It becomes more and more obvious as you analyse any individual news programme that news broadcasters go to great lengths to give to programmes the appearance of a ‘window on the world’. But any news programme has a great number of constraints upon it: shareholders, boards of directors, advertisers, government restrictions etc. are the most obvious external pressures but there are more subtle internal ones: e.g. the actual newsworthiness of any one story over another – who decides? The people who make these decisions are called ‘gatekeepers‘. These were identified by Lewin and White in the late 1940s and later redone by Snider in 1967 among others when looking at why newspaper editors choose one story over another. They originally found that they did it because they believed their readers would like the story, later researchers discovered the answer to be more complicated and that there is a chain involved in the selection process from the journalist on through to the programme editor and that the organisation became the gatekeeper.


Then there are the practical constraints of timing, availability of video footage, the plethora of stories available and whether background knowledge of the audience is sufficient for the story to make it through the ‘ambiguity‘ news value.


If these are just some of the selection processes that any news story has to go through, is it any surprise that some have levelled the charge of ‘fiction’ at the news as a whole?


Schlesinger once described news as ‘putting reality together‘ in his study of how the institution can affect the choice or presentation of stories.


The Glasgow Media Group in their study of the presentation of the miners’ strike of the early 1980s discovered a bias in the way language and photographic conventions were used e.g. in the use of the long shot of groups of miners and close ups of individual bosses thus giving tacit approval to the individual as opposed to the group who were presented visually as being more powerful and therefore bullies. This was seen again in the presentation of the firemen’s action of late 2002 early 2003 where firemen were always seen en masse in uniforms huddled around a brazier and bosses were interviewed in shirt and tie and in close up thus creating the impression of ‘them’ and ‘us’ and ensuring that the public knew who was ‘in the right’.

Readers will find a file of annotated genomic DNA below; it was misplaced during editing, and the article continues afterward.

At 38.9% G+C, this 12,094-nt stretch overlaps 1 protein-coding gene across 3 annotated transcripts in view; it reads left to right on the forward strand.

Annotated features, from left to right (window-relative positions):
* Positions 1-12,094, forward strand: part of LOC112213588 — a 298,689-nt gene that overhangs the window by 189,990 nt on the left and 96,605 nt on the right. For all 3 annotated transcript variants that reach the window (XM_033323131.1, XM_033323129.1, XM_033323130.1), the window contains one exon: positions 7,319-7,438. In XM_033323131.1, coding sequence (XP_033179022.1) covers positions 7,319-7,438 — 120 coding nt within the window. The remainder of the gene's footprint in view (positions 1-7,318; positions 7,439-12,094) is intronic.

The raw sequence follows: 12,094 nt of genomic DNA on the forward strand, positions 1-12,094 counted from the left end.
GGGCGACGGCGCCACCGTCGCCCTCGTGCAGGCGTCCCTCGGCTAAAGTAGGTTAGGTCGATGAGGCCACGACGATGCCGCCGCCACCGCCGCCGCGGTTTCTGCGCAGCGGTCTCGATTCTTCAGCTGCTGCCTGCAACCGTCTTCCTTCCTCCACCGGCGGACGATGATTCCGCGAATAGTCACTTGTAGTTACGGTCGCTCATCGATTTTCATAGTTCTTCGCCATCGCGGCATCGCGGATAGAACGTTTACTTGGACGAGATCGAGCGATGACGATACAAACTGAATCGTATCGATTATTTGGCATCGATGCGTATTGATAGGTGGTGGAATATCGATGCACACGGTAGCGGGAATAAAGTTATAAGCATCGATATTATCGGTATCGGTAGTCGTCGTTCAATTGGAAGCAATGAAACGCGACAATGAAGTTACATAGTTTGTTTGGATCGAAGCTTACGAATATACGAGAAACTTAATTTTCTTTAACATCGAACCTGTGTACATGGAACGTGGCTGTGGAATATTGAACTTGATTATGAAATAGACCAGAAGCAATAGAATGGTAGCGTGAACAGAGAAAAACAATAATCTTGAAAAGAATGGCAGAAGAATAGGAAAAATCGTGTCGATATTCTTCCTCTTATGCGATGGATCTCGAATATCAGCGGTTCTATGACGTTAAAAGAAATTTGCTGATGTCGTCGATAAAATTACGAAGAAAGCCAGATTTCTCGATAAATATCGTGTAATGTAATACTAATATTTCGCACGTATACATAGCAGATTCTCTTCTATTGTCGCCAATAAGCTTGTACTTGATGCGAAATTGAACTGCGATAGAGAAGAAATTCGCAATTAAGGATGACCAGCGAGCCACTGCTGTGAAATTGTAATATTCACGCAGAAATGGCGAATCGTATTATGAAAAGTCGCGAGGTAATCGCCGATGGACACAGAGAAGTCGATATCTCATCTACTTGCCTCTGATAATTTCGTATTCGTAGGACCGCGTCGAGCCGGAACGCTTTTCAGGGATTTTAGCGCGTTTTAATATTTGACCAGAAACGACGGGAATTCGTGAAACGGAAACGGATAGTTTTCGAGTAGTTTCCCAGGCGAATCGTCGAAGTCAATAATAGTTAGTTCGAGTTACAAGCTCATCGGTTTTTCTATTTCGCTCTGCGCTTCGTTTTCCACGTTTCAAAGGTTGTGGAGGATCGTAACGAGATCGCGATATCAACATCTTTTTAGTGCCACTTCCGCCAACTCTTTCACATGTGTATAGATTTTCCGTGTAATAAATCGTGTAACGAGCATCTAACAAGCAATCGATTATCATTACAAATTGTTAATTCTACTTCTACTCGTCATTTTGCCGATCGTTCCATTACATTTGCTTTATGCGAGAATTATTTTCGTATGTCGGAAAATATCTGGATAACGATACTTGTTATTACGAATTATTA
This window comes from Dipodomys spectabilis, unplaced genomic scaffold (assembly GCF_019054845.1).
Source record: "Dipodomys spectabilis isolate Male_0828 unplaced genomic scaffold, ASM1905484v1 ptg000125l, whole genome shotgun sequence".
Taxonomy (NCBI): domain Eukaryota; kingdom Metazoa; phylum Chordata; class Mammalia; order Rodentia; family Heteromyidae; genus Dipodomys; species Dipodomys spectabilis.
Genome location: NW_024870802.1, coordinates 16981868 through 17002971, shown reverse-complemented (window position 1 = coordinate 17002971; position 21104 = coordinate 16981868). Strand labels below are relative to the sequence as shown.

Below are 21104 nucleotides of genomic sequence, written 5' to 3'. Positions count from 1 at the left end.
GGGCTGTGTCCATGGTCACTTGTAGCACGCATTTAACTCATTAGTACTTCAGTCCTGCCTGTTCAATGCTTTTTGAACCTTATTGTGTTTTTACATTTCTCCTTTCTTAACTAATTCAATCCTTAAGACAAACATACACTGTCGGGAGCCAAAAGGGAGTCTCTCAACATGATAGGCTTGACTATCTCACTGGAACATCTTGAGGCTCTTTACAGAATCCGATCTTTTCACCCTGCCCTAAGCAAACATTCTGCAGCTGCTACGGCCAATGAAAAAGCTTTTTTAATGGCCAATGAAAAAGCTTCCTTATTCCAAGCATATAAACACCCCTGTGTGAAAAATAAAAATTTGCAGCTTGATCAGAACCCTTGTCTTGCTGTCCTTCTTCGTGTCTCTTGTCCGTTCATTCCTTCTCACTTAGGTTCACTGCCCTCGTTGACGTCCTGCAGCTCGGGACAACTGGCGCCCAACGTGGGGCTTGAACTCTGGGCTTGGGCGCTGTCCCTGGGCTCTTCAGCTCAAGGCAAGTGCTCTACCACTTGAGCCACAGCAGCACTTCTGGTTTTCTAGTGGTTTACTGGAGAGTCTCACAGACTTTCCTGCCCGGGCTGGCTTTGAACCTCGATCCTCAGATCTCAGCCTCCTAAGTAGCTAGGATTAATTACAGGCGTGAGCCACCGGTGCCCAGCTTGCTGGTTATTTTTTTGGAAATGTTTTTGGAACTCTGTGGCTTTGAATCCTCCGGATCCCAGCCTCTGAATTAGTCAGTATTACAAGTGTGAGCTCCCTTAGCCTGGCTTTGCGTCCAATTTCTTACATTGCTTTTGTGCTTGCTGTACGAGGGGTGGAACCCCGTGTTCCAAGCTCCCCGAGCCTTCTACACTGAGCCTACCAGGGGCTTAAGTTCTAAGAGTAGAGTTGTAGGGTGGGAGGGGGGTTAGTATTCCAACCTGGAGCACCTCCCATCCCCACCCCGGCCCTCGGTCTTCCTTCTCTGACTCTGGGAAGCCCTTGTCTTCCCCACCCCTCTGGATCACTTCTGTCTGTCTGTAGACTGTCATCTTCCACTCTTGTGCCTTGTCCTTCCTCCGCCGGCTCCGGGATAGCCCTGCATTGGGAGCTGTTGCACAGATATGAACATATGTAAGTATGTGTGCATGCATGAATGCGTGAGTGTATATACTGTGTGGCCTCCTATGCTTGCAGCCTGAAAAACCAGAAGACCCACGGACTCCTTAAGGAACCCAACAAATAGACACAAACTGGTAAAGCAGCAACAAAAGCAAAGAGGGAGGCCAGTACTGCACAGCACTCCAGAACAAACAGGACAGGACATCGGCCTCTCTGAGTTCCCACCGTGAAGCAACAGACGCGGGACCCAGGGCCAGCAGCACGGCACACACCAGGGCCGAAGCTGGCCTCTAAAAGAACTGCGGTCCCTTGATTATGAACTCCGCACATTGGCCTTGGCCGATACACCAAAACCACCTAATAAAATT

This idea was further supported by Lewis and Philo who suggested that TV news reinforces simple associations, most recently: Saddam = Hitler = bad!


Iyengar suggested that the episodic nature of TV news meant that audiences were not encouraged to question root causes and ultimately individuals are blamed for society’s ills.


One of the most obvious ways in which we can see that TV news is definitely not a ‘window on the world’ is in the presentation of women. Feminist research conducted by Van Zoonen discovered that while women make up 51% of the world’s population they do not make up half the news stories! Almost invariably women are portrayed in negative ways, grieving widows, victims of rape etc. hardly a fair representation!


Perhaps it would be wrong to be so scathing of news organisations’ attempts to be unbiased and impartial and to represent people in the right way, perhaps we as the audience should share some of the blame? Some organisations have been accused of ‘dumbing down’ the news. Well what should we expect? Research shows that we are more interested in the Beckhams’ activities than in third world problems or wars of which our understanding is very limited. But to accuse news of being a ‘fiction’ because of the selection and construction processes goes too far. The framework and method of delivery may be constructed but the story is still true. And here satellite channels and, more importantly, internet accessibility, are able to guarantee this.

With the plethora of news programmes, formats and even 24 hour channels available to us we have choice like never before and we do choose – apparently our preferred deliverer of news are those channels whose news programmes are most like the tabloid newspapers we also seem to prefer. Fortunately for the more discerning viewer there are still, in this country at least, cutting edge investigative news programmes like World in Action, Panorama and Correspondent etc. Let’s hope there will continue to be.